Pivot Energy and Joliet Junior College in Illinois (JJC) have completed and activated the 1.3-megawatt onsite solar system at JJC’s Main Campus. The solar array, with 3,542 solar panels, was installed by national solar developer Pivot Energy and will save the college more than $1.6 million in electricity expenses over 25 years. Over the life of the solar system, it is estimated to produce 61,836,250 kilowatt hours of clean and reliable electricity, enough energy to power more than 5,000 Illinois homes. JCC is expected to offset its total energy consumption by 22.5%, making the campus one of the greenest in the state.
The panels were provided by retired Joliet oncologist Dr. Sarode Pundaleeka with Sunlarge Industries. Over the first 10 years, JJC will pay a reduced rate for the energy generated by the panels, after which they will be donated to the college.
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“JJC has consistently invested in sustainable practices since our first college campus was completed in the early 1970s,” Dr. Judy Mitchell, JJC’s president, said. “Not only are we grateful for Dr. Pundeleeka’s investment in our institution and sustainable values, but we are ready to take this to the next level, supporting renewable energy and building academic and training opportunities around it.”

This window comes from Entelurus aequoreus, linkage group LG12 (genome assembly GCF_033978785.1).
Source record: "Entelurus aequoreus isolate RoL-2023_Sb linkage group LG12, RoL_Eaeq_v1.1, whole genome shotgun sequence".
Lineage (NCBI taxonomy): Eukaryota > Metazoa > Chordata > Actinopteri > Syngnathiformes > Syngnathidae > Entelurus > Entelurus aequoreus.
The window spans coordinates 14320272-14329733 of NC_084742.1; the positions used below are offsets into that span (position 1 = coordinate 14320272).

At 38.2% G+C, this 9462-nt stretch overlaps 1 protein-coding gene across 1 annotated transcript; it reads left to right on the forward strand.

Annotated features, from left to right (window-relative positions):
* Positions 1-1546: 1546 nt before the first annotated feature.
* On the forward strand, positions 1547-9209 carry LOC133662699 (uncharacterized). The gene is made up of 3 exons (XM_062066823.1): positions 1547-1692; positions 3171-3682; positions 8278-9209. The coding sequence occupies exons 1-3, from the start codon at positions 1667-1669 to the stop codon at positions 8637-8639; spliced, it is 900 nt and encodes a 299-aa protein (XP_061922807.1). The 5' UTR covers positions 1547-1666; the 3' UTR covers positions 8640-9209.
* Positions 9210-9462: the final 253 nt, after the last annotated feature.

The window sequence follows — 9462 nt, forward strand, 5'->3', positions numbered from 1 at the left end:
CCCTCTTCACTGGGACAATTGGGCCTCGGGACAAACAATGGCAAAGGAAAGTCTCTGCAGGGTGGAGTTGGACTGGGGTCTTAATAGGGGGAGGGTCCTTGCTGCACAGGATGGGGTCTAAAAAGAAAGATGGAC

“Joliet Junior College’s longstanding commitment to sustainability is impressive. Thanks to the gracious Dr. Pundaleeka, the college is able to realize cost-savings from day one without any upfront capital needed to pay for the system, and showcase to its student body what good environmental stewardship looks like,” said Liz Reddington, director of project development at Pivot Energy.
Pundaleeka hopes the solar array will inspire future generations to pursue careers in clean energy and convey the importance of sustainability to all campus visitors.
“It is phenomenal to see this project completed. This gives a very distinct and progressive look to the campus,” Pundaleeka said. “JJC will be in sound economic state without the escalating energy costs.”
Since 2000, JJC has completed over 50 sustainability projects, including opening multiple LEED-certified buildings. In addition to the solar project, a pollinator habitat mixture will be planted around the panels using native grasses and forbs, which will support bee and butterfly habitats and aid in drought and stormwater mitigation.
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